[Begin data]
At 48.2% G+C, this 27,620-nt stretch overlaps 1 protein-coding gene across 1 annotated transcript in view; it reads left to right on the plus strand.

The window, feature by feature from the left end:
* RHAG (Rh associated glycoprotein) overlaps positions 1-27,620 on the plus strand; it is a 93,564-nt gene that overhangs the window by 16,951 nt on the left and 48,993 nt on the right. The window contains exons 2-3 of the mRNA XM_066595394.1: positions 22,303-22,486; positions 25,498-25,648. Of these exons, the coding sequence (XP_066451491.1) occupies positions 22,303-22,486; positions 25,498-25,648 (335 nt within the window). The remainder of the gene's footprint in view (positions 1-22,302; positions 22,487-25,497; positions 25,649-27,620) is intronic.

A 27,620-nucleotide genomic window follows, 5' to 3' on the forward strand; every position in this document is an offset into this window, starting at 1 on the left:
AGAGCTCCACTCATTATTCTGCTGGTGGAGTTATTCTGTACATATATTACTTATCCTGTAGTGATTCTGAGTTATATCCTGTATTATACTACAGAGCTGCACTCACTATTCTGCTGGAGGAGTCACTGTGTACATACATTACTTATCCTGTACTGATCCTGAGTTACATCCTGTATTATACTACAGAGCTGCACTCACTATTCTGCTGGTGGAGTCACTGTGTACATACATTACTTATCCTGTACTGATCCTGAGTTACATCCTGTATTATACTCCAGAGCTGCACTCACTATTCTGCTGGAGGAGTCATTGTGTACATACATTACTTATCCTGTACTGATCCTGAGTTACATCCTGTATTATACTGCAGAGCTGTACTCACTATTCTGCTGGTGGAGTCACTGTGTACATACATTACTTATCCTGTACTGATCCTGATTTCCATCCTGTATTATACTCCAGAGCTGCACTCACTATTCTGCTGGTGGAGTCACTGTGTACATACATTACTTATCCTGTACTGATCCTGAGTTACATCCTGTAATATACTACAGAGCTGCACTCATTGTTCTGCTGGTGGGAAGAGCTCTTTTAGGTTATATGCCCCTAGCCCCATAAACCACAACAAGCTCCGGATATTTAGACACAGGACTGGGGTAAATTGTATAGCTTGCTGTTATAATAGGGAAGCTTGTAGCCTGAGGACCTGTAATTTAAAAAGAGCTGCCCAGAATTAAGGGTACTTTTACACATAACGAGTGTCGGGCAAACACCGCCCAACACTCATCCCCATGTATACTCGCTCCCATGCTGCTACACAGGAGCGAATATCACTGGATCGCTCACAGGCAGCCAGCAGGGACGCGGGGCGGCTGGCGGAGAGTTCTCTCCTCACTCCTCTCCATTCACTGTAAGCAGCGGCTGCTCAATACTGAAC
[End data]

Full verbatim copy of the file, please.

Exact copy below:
At 48.2% G+C, this 27,620-nt stretch overlaps 1 protein-coding gene across 1 annotated transcript in view; it reads left to right on the plus strand.

The window, feature by feature from the left end:
* RHAG (Rh associated glycoprotein) overlaps positions 1-27,620 on the plus strand; it is a 93,564-nt gene that overhangs the window by 16,951 nt on the left and 48,993 nt on the right. The window contains exons 2-3 of the mRNA XM_066595394.1: positions 22,303-22,486; positions 25,498-25,648. Of these exons, the coding sequence (XP_066451491.1) occupies positions 22,303-22,486; positions 25,498-25,648 (335 nt within the window). The remainder of the gene's footprint in view (positions 1-22,302; positions 22,487-25,497; positions 25,649-27,620) is intronic.

A 27,620-nucleotide genomic window follows, 5' to 3' on the forward strand; every position in this document is an offset into this window, starting at 1 on the left:
AGAGCTCCACTCATTATTCTGCTGGTGGAGTTATTCTGTACATATATTACTTATCCTGTAGTGATTCTGAGTTATATCCTGTATTATACTACAGAGCTGCACTCACTATTCTGCTGGAGGAGTCACTGTGTACATACATTACTTATCCTGTACTGATCCTGAGTTACATCCTGTATTATACTACAGAGCTGCACTCACTATTCTGCTGGTGGAGTCACTGTGTACATACATTACTTATCCTGTACTGATCCTGAGTTACATCCTGTATTATACTCCAGAGCTGCACTCACTATTCTGCTGGAGGAGTCATTGTGTACATACATTACTTATCCTGTACTGATCCTGAGTTACATCCTGTATTATACTGCAGAGCTGTACTCACTATTCTGCTGGTGGAGTCACTGTGTACATACATTACTTATCCTGTACTGATCCTGATTTCCATCCTGTATTATACTCCAGAGCTGCACTCACTATTCTGCTGGTGGAGTCACTGTGTACATACATTACTTATCCTGTACTGATCCTGAGTTACATCCTGTAATATACTACAGAGCTGCACTCATTGTTCTGCTGGTGGGAAGAGCTCTTTTAGGTTATATGCCCCTAGCCCCATAAACCACAACAAGCTCCGGATATTTAGACACAGGACTGGGGTAAATTGTATAGCTTGCTGTTATAATAGGGAAGCTTGTAGCCTGAGGACCTGTAATTTAAAAAGAGCTGCCCAGAATTAAGGGTACTTTTACACATAACGAGTGTCGGGCAAACACCGCCCAACACTCATCCCCATGTATACTCGCTCCCATGCTGCTACACAGGAGCGAATATCACTGGATCGCTCACAGGCAGCCAGCAGGGACGCGGGGCGGCTGGCGGAGAGTTCTCTCCTCACTCCTCTCCATTCACTGTAAGCAGCGGCTGCTCAATACTGAAC